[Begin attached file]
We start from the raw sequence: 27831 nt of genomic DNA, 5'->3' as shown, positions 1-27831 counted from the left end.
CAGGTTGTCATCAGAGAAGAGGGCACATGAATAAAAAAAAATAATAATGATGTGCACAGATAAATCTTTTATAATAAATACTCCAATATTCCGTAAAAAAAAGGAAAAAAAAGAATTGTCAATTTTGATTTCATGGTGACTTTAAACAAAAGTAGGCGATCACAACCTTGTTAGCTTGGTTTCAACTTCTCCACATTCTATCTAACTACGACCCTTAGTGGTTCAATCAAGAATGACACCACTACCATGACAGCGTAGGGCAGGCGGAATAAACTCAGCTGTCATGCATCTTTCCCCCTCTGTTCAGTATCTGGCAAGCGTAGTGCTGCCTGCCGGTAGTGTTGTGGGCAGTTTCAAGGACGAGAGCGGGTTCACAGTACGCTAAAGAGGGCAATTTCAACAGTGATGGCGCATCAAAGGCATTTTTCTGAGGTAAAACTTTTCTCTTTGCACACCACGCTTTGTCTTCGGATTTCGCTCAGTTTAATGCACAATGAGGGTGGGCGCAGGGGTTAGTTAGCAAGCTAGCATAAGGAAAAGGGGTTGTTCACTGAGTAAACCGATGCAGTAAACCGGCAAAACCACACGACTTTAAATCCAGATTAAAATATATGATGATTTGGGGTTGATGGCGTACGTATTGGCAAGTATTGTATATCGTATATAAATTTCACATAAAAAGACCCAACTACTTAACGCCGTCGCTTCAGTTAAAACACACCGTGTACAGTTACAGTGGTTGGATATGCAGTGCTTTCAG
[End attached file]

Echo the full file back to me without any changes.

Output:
We start from the raw sequence: 27831 nt of genomic DNA, 5'->3' as shown, positions 1-27831 counted from the left end.
CAGGTTGTCATCAGAGAAGAGGGCACATGAATAAAAAAAAATAATAATGATGTGCACAGATAAATCTTTTATAATAAATACTCCAATATTCCGTAAAAAAAAGGAAAAAAAAGAATTGTCAATTTTGATTTCATGGTGACTTTAAACAAAAGTAGGCGATCACAACCTTGTTAGCTTGGTTTCAACTTCTCCACATTCTATCTAACTACGACCCTTAGTGGTTCAATCAAGAATGACACCACTACCATGACAGCGTAGGGCAGGCGGAATAAACTCAGCTGTCATGCATCTTTCCCCCTCTGTTCAGTATCTGGCAAGCGTAGTGCTGCCTGCCGGTAGTGTTGTGGGCAGTTTCAAGGACGAGAGCGGGTTCACAGTACGCTAAAGAGGGCAATTTCAACAGTGATGGCGCATCAAAGGCATTTTTCTGAGGTAAAACTTTTCTCTTTGCACACCACGCTTTGTCTTCGGATTTCGCTCAGTTTAATGCACAATGAGGGTGGGCGCAGGGGTTAGTTAGCAAGCTAGCATAAGGAAAAGGGGTTGTTCACTGAGTAAACCGATGCAGTAAACCGGCAAAACCACACGACTTTAAATCCAGATTAAAATATATGATGATTTGGGGTTGATGGCGTACGTATTGGCAAGTATTGTATATCGTATATAAATTTCACATAAAAAGACCCAACTACTTAACGCCGTCGCTTCAGTTAAAACACACCGTGTACAGTTACAGTGGTTGGATATGCAGTGCTTTCAG